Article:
How to Approach Divorce if You Are a Non-working Spouse
Divorce can be a lengthy and costly process, and it comes with financial and emotional consequences. For non-working spouses, who often have devoted years to being homemakers, it can be scary as well, as the uncertainties that they face can seem overwhelming. However, they do have options that they should consider as they prepare and begin planning for life post-divorce.
Getting Back on Your Feet Can Take Time
When a marriage ends, you might feel like you want to rush into your new life and forget the past, but the divorce process takes time, and you will need the patience to go through it. The decisions that you make during this period might affect you for years to come, so make sure that you prepare well for it.
You will also need to begin preparing for your life post-divorce, and if you were the non-working spouse, you might worry about how to do this. If you have been out of the workforce for a long time, you might think you need to take the first job you can. However, during and after the divorce itself, you might also look at training and education options that will help you with your employment opportunities. This will take time, but it might result in a better paying and more satisfying job in the long run.
Preparing for the Divorce Negotiations
During this time, you might benefit from seeking guidance from a divorce lawyer, who can help you prepare for the negotiations over your settlement. At thi8s time, you will need to gather financial documents to get a clear picture of the type of settlement that will be just. Some of the documents you might gather include:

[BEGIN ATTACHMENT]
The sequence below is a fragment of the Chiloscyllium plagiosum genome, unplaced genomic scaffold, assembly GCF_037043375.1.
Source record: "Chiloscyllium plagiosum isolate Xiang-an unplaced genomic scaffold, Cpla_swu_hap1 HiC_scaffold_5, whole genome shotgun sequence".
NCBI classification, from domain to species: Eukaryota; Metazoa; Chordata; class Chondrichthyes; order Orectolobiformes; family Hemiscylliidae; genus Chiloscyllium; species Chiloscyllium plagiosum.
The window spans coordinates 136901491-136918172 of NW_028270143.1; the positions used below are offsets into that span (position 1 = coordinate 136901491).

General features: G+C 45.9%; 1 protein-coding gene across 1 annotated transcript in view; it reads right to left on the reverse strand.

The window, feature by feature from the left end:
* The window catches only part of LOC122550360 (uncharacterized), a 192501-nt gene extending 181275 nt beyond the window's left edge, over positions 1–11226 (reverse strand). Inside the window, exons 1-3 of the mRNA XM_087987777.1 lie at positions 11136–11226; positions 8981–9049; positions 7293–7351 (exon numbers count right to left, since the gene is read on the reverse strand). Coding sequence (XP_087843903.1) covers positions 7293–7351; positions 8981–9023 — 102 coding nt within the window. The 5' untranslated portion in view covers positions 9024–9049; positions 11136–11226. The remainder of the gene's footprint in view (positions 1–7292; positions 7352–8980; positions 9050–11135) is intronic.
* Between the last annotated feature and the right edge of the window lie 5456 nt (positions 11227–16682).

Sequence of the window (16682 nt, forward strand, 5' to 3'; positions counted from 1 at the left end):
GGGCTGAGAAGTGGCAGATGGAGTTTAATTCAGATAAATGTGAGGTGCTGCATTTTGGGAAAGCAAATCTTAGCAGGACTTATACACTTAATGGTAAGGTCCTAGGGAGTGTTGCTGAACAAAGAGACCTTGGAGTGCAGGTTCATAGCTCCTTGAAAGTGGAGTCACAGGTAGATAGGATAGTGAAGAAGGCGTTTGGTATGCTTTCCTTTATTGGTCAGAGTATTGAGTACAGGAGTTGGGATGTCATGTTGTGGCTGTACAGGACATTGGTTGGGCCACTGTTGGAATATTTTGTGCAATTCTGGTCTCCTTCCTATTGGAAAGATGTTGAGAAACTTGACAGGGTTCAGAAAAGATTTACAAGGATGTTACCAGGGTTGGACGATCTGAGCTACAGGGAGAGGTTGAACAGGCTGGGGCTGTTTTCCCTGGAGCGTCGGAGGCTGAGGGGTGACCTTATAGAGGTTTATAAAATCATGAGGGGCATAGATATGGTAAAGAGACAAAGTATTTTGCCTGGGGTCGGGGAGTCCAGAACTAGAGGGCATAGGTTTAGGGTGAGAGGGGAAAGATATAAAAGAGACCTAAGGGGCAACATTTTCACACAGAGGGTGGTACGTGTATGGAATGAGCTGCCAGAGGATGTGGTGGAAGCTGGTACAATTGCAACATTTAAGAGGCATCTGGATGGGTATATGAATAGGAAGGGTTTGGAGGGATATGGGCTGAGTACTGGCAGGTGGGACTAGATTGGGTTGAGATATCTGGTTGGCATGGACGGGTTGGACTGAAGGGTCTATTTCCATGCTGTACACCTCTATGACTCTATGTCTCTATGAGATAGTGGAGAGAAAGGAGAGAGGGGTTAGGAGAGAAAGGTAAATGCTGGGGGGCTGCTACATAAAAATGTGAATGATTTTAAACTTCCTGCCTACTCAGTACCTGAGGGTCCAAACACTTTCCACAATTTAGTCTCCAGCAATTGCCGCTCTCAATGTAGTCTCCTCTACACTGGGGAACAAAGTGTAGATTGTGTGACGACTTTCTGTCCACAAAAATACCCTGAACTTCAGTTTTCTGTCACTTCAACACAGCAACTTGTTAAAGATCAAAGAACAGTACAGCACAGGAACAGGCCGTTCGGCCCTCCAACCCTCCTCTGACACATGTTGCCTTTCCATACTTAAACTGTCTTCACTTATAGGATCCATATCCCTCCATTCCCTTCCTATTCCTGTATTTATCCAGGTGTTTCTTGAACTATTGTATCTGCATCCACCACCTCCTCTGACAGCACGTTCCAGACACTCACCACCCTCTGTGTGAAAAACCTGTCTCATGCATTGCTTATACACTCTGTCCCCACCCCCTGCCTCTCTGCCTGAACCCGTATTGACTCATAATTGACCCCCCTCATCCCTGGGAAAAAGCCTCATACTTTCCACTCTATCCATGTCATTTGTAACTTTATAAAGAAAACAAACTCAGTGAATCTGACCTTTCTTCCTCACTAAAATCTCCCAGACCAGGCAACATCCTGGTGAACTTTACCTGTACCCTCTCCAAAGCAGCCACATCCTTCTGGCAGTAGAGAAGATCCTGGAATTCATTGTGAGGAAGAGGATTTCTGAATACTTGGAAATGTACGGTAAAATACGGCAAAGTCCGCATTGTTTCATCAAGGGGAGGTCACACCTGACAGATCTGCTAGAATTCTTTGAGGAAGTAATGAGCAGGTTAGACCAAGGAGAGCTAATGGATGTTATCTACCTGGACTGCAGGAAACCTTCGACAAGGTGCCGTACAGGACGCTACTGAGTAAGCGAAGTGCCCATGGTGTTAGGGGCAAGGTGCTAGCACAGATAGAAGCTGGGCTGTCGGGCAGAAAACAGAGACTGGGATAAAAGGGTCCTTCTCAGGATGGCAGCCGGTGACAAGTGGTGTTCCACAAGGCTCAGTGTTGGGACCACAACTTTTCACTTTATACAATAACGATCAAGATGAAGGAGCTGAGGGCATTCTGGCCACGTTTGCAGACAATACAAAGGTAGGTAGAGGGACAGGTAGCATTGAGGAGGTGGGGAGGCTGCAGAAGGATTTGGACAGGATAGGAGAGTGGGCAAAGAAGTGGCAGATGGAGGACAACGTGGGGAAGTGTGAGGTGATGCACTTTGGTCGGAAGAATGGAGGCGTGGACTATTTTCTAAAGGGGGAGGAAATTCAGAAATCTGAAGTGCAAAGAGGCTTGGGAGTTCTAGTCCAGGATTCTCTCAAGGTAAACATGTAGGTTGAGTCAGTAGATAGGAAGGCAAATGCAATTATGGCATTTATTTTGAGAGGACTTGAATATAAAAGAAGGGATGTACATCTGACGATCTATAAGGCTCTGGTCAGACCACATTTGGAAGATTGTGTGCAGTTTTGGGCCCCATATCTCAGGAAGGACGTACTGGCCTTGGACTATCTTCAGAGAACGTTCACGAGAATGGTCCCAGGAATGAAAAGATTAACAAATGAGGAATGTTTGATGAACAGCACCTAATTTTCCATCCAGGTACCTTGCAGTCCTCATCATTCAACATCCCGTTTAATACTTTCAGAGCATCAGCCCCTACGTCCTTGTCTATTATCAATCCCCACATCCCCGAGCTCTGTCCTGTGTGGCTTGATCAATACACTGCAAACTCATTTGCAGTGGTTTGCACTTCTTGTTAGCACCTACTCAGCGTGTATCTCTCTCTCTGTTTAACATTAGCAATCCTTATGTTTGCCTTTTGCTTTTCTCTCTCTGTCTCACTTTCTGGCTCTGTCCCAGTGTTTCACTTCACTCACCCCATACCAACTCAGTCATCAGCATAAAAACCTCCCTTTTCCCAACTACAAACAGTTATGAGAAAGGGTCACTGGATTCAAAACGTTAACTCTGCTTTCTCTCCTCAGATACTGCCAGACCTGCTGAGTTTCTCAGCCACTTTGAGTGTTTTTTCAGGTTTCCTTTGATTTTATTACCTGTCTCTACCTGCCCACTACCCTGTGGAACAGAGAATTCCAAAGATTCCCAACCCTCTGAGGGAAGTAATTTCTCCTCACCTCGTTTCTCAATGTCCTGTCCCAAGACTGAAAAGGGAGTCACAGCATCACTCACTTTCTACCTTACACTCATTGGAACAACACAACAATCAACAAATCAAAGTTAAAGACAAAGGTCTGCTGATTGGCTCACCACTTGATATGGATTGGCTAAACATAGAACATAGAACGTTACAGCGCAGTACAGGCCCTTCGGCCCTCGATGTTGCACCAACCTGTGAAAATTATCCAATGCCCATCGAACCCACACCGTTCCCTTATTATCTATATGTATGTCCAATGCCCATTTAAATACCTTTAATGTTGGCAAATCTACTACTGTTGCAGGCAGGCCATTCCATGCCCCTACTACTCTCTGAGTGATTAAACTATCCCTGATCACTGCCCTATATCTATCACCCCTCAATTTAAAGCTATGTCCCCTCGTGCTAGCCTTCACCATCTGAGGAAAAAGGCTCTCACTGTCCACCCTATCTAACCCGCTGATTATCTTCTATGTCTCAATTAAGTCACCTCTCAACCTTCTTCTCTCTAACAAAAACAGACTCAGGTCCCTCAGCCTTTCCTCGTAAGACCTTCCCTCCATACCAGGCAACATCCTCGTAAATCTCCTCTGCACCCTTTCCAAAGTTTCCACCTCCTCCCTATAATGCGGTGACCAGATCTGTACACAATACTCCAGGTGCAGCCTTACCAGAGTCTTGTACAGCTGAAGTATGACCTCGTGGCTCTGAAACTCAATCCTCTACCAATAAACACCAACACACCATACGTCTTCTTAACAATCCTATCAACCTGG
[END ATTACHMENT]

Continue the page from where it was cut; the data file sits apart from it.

- Bank statements for your savings, investment and checking accounts
- Credit card statements
- Vehicle titles and loan statements
- Property titles and mortgage information
- Retirement accounts, pension plans and insurance statements
Financial Options for Non-working Spouses During Divorce
You might still be worried about how you will support yourself as you acquire new skills, and this might make you afraid of the future. However, you do have financial options available to you that will help you get back on your feet financially, such as benefits from your divorce settlement, alimony or spousal support and child support.
While alimony payments might eventually run out and child support is used to cover the needs of your child, your settlement might also yield benefits that can help you as you transition back into the workforce. A divorce lawyer might help you understand your financial options.
Making the Tough Decisions
Divorce is also a time when you will have to make tough decisions that will impact you and your family. One of these might be whether to keep the family home or not. For example, for a non-working spouse, it might not be financially feasible to keep the house, so the decision might have to be to give it up during the settlement negotiations or to sell it and receive your part of the proceeds. You need to be prepared to make these tough decisions as you move forward with your life.
Dealing With the Emotional Impact
Like any other major change, divorce comes with an emotional impact. You might experience fear about what is coming and anger about what is ending. You will have periods of anxiety for the future while also being excited about leaving a bad situation. You will grieve for the relationship, the family and the life plan that you have to let go of to begin life after divorce. To deal with this impact, you might gather a support team made up of family members and friends who let you speak and listen to you, and you might seek professional support through therapists or psychologists.
Let the Law Office of Joanne Kleiner Help You
If you are considering divorce, you can contact the Law Office of Joanne Kleiner to request a consultation. Call 215-886-1266 or submit our online form today.